4. Right Your Navigation. Anecdotally, I’ve noticed a correlation between “Crawled Not Indexed” errors and cute or downright confusing navigation. Look at your site through the eyes of your ideal audience and be really honest with yourself about how hard or easy it is to find what they need. If this is a challenge for you, ask a trusted friend or family member to find elements on your site and share with you how intuitive it is.
  5. Ask GSC to Reconsider. Once you’ve tackled the above, you can then ask Google Search Console to rescan your page and consider indexing it. Again, however, remember that you’re not aiming for an A++ on your Google Search Console Homework!

An important note: There’s a difference between Crawled Not Indexed and Discovered Not Indexed. Discovered typically means it hasn’t been indexed yet but will be. I tend to not worry about those warnings!

While Google Search Console errors can seem daunting, remember that many have straightforward fixes—don’t freak out if you see them! By following these steps and prioritizing improvements for important pages, you can ensure your Squarespace site is healthy and discoverable in search results. Don’t be afraid to experiment and track your progress over time and don’t forget that no one has a perfect Google Search Console. With a little effort, you can turn these GSC errors into valuable opportunities to optimize your website and reach your target audience.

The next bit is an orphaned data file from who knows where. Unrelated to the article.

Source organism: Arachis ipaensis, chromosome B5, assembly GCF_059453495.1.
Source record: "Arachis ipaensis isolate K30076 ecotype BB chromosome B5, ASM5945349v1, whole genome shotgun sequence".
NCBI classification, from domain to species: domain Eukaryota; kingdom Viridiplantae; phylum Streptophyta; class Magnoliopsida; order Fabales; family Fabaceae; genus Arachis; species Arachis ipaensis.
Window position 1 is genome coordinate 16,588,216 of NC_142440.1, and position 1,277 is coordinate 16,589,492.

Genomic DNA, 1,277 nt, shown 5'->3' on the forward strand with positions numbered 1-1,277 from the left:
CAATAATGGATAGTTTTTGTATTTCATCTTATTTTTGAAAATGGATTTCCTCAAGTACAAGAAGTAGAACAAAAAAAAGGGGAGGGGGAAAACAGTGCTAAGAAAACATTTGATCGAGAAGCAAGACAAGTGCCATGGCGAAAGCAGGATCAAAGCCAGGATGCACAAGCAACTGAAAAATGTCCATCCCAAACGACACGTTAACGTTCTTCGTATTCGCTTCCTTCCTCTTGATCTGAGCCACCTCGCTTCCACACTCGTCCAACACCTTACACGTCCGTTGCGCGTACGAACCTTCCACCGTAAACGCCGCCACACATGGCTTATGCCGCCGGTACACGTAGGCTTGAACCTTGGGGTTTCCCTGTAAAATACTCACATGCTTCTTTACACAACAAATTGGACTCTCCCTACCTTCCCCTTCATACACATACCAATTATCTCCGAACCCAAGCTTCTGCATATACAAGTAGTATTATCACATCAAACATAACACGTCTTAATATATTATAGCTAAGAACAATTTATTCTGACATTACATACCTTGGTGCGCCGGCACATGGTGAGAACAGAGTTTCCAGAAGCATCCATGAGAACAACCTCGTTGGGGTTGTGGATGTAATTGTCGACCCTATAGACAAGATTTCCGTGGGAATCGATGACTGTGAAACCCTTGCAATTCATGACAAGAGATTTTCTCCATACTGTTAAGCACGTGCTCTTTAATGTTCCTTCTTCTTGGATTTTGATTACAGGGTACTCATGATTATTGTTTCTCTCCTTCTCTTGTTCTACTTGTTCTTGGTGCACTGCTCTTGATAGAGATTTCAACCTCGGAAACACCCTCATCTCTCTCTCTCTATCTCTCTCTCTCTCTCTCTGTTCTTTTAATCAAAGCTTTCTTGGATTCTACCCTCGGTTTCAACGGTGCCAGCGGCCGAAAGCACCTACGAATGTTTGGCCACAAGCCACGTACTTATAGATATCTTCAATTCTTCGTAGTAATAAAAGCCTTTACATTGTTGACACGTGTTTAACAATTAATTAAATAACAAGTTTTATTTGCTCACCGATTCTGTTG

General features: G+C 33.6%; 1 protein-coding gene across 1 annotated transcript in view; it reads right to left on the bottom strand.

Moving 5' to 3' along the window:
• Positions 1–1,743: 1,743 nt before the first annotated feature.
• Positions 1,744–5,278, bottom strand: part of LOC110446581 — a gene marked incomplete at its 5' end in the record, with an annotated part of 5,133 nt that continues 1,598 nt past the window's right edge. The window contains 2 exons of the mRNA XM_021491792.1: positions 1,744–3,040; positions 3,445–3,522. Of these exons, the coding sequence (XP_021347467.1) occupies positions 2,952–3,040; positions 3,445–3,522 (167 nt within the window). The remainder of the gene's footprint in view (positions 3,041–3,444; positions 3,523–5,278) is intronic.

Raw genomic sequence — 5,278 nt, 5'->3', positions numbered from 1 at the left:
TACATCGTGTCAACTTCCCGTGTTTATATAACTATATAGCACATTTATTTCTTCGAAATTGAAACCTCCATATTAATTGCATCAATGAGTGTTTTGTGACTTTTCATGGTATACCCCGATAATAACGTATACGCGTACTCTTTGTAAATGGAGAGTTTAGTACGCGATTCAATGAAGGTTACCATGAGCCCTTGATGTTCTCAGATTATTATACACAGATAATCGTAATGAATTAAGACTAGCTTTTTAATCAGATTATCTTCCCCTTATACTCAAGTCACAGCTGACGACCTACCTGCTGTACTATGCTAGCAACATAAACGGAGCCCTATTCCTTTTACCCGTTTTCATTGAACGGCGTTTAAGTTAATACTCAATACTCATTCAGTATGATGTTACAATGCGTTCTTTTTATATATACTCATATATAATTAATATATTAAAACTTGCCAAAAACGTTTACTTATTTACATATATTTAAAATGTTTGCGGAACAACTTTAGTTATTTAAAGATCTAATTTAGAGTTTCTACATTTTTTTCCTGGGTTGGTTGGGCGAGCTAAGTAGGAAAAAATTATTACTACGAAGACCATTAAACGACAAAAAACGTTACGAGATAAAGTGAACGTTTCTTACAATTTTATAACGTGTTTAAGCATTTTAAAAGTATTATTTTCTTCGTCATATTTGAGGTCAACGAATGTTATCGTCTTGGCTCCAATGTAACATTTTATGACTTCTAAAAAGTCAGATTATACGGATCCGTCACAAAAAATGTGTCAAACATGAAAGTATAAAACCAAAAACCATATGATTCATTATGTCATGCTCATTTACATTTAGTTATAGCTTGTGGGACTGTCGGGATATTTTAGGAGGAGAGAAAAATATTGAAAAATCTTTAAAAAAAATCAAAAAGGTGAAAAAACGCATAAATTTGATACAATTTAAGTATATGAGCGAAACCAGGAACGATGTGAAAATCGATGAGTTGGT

If you’re ready to work together to improve your Squarespace SEO, a one to one strategy consultation is a great way to start!

5 Key Takeaways on Resolving Common Google Search Console Errors in Squarespace

  1. Prepare your Squarespace site before connecting to Google Search Console: This includes removing homepage passwords, verifying your domain connection (wait 72 hours before verification), publishing trial sites, and having a Google account ready.
  2. Resolving 404 Errors with Redirects: These errors occur when a user tries to access a non-existent page. You can fix them by setting up redirects in Squarespace’s Developer Tools panel. Redirects work best for website pages, not images or files.
  3. Understanding the “Excluded by No-Index Tag” Flag: This might not be an actual error. It could indicate that you intentionally used a no-index tag to prevent a page from being indexed by Google. Double-check your settings and use the “Request Indexing” button in GSC if it’s a mistake.
  4. Dealing with the “Crawled – Currently Not Indexed” Error: This can happen for various reasons. Ignore it for feeds or similar pages. If it’s a relevant page, check for glitches or quality issues. You can improve site quality by removing duplicate content, enhancing internal linking, auditing content, refining navigation, and requesting reconsideration in GSC.
  5. Not All Errors Need Fixing: Google might not index every page. Focus on fixing errors for important pages impacting your organic search strategy. Focus on creating high-quality, original content for better indexing.

Ready to dive further into SEO strategy? Start with these free resources.

Disclosure: Please note that some links on this website are affiliate links, which generates a small amount of revenue to support the free content we provide.